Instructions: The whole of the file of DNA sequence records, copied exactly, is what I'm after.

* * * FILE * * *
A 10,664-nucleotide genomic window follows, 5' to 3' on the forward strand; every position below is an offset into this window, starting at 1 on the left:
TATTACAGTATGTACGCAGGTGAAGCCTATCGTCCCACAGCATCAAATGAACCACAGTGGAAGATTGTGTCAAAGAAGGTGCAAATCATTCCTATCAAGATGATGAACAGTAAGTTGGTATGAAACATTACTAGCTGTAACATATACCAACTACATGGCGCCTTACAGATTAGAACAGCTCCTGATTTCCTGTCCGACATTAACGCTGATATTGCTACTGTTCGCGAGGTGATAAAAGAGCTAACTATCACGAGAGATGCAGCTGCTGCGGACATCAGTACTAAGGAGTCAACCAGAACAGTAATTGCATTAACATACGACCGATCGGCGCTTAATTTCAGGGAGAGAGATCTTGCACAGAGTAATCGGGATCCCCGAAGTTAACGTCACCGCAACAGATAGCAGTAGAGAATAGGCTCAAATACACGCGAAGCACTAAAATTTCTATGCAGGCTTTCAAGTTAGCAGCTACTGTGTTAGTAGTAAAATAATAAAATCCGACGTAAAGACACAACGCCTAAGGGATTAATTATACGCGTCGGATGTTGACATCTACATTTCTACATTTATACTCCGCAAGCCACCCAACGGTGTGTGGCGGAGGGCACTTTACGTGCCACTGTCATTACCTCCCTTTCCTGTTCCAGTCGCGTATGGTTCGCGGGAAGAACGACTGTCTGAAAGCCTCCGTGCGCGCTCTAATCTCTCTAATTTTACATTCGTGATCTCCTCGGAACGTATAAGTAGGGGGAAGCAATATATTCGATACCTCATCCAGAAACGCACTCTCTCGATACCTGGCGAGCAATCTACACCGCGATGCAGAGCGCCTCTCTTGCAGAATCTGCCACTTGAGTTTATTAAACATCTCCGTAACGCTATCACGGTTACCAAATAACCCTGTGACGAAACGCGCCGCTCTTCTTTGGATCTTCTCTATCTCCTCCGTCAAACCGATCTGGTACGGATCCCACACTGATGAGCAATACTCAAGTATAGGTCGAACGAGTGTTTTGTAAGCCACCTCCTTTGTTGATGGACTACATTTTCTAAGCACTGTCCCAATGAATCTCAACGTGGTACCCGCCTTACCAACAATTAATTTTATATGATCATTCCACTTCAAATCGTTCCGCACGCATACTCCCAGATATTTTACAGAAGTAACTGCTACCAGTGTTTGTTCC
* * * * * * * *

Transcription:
A 10,664-nucleotide genomic window follows, 5' to 3' on the forward strand; every position below is an offset into this window, starting at 1 on the left:
TATTACAGTATGTACGCAGGTGAAGCCTATCGTCCCACAGCATCAAATGAACCACAGTGGAAGATTGTGTCAAAGAAGGTGCAAATCATTCCTATCAAGATGATGAACAGTAAGTTGGTATGAAACATTACTAGCTGTAACATATACCAACTACATGGCGCCTTACAGATTAGAACAGCTCCTGATTTCCTGTCCGACATTAACGCTGATATTGCTACTGTTCGCGAGGTGATAAAAGAGCTAACTATCACGAGAGATGCAGCTGCTGCGGACATCAGTACTAAGGAGTCAACCAGAACAGTAATTGCATTAACATACGACCGATCGGCGCTTAATTTCAGGGAGAGAGATCTTGCACAGAGTAATCGGGATCCCCGAAGTTAACGTCACCGCAACAGATAGCAGTAGAGAATAGGCTCAAATACACGCGAAGCACTAAAATTTCTATGCAGGCTTTCAAGTTAGCAGCTACTGTGTTAGTAGTAAAATAATAAAATCCGACGTAAAGACACAACGCCTAAGGGATTAATTATACGCGTCGGATGTTGACATCTACATTTCTACATTTATACTCCGCAAGCCACCCAACGGTGTGTGGCGGAGGGCACTTTACGTGCCACTGTCATTACCTCCCTTTCCTGTTCCAGTCGCGTATGGTTCGCGGGAAGAACGACTGTCTGAAAGCCTCCGTGCGCGCTCTAATCTCTCTAATTTTACATTCGTGATCTCCTCGGAACGTATAAGTAGGGGGAAGCAATATATTCGATACCTCATCCAGAAACGCACTCTCTCGATACCTGGCGAGCAATCTACACCGCGATGCAGAGCGCCTCTCTTGCAGAATCTGCCACTTGAGTTTATTAAACATCTCCGTAACGCTATCACGGTTACCAAATAACCCTGTGACGAAACGCGCCGCTCTTCTTTGGATCTTCTCTATCTCCTCCGTCAAACCGATCTGGTACGGATCCCACACTGATGAGCAATACTCAAGTATAGGTCGAACGAGTGTTTTGTAAGCCACCTCCTTTGTTGATGGACTACATTTTCTAAGCACTGTCCCAATGAATCTCAACGTGGTACCCGCCTTACCAACAATTAATTTTATATGATCATTCCACTTCAAATCGTTCCGCACGCATACTCCCAGATATTTTACAGAAGTAACTGCTACCAGTGTTTGTTCC